Brief Fact Summary. This case involved a constitutional challenge to a Hawaii law under which property held in fee simple by just a few people was condemned and sold to lessees of the property in order to re-distribute the fee simples on the island. The Fifth Amendment of the United States Constitution provides that “private property shall not be taken for public use without just compensation.”
Synopsis of Rule of Law. The mere fact that property taken outright by eminent domain is transferred in the first instance to private beneficiaries does not condemn that taking as having only a private purpose.
The relevant inquiry is not whether there is a bare, though unlikely, possibility that state courts might render adjudication of the federal question unnecessary.View Full Point of Law
Issue. Is the Act constitutional?
Held. Yes. The court of appeals decision is reversed.
The Court began by defining the permissible scope of the use of eminent domain power by legislative bodies to redevelop slum areas as defined in the case of Berman v. Parker, 348 U.S. 26 (1954), in which the Court upheld the use of the power based on the legislature’s determination of the best means to accomplish the goal of the public interest. “Once the object is within the authority of Congress, the right to realize it through the exercise of eminent domain is clear. For the power of eminent domain is merely the means to an end.” Berman v. Parker, supra. The “public use” requirement is thus coterminous with the scope of a sovereign’s police powers.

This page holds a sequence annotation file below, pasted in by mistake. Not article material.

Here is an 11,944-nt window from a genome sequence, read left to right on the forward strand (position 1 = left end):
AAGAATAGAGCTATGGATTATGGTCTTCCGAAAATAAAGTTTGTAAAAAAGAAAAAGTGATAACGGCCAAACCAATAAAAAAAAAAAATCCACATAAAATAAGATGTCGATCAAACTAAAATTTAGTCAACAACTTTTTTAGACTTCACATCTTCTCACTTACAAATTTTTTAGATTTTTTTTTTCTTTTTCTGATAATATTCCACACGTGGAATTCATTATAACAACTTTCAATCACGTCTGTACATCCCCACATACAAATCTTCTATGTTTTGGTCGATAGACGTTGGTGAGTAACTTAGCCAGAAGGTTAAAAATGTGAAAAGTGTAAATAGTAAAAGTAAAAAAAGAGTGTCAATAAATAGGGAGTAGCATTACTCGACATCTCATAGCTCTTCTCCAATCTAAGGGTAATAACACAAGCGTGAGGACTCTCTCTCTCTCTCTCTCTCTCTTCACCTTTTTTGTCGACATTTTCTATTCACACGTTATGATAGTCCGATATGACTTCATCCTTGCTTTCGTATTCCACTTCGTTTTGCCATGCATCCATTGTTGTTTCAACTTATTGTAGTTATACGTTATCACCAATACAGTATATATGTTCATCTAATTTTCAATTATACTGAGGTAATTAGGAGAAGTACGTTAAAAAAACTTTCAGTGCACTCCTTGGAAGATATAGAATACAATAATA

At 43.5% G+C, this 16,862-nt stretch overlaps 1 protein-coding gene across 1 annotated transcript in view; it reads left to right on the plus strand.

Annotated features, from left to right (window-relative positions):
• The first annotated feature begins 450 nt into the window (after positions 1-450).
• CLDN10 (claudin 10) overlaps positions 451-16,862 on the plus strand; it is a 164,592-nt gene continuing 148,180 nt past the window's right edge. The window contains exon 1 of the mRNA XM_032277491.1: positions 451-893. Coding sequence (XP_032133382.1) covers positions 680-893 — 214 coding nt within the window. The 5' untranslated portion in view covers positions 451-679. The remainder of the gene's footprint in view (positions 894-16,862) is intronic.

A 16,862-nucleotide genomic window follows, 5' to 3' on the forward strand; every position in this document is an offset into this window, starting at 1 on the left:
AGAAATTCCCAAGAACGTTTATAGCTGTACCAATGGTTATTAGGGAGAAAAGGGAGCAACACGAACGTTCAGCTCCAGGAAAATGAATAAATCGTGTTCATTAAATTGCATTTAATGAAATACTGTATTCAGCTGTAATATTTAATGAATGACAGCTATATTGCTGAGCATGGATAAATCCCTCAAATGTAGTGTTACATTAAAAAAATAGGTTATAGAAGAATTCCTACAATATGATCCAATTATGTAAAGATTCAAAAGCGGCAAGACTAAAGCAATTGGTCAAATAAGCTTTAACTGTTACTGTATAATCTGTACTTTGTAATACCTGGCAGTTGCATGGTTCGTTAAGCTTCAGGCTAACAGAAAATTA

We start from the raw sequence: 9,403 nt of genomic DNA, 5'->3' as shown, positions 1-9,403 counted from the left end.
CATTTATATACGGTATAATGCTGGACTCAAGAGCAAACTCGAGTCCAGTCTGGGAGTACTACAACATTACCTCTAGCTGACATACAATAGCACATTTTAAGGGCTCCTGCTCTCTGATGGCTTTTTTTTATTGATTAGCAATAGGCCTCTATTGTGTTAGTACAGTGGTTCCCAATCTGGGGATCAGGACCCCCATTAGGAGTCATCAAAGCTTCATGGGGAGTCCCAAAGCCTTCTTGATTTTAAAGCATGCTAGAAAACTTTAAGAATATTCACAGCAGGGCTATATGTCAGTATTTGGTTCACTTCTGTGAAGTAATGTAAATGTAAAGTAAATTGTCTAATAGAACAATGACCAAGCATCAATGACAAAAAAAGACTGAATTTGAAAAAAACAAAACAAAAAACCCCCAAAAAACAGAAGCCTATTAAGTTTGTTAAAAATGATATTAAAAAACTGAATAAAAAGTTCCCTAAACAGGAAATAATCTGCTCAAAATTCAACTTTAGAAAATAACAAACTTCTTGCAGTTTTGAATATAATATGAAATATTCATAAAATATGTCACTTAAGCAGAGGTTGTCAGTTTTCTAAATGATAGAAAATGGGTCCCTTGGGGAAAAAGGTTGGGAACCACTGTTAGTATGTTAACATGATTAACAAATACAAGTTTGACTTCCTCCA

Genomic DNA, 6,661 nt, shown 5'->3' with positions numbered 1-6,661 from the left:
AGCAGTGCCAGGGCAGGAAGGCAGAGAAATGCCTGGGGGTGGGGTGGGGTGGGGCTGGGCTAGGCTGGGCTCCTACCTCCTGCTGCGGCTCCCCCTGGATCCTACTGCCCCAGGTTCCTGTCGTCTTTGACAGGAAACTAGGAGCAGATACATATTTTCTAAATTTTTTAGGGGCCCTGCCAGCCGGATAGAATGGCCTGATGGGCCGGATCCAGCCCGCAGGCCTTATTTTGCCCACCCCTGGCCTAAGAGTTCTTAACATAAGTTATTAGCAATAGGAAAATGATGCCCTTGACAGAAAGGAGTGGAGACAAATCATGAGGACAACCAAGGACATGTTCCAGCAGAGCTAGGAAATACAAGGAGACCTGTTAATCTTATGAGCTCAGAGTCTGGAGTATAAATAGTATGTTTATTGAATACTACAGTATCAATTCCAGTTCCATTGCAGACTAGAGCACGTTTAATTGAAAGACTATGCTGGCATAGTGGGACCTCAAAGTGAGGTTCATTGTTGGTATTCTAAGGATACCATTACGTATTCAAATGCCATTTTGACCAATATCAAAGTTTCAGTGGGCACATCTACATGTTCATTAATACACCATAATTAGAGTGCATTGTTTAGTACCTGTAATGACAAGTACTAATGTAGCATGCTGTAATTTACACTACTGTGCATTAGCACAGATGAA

The Court noted that its prior decisions require the Court to abstain from substituting its judgment for that of legislative bodies as to what constitutes a public use unless the use is without reasonable foundation.
The Court held that the Act of the Hawaii legislature may not actually achieve the goals it has set out to achieve, but that the wisdom of takings is not relevant for the Court to decide so long as the legislature’s purpose is legitimate and the means for achieving the goals are not irrational.
The mere fact that property taken outright by eminent domain is transferred in the first instance to private beneficiaries does not condemn that taking as having only a private purpose.
Discussion. Note the broad authority of the legislative body. So long as the purpose of any act, which includes eminent domain is legitimate and the means to achieve the purpose are not irrational, the act will withstand constitutional scru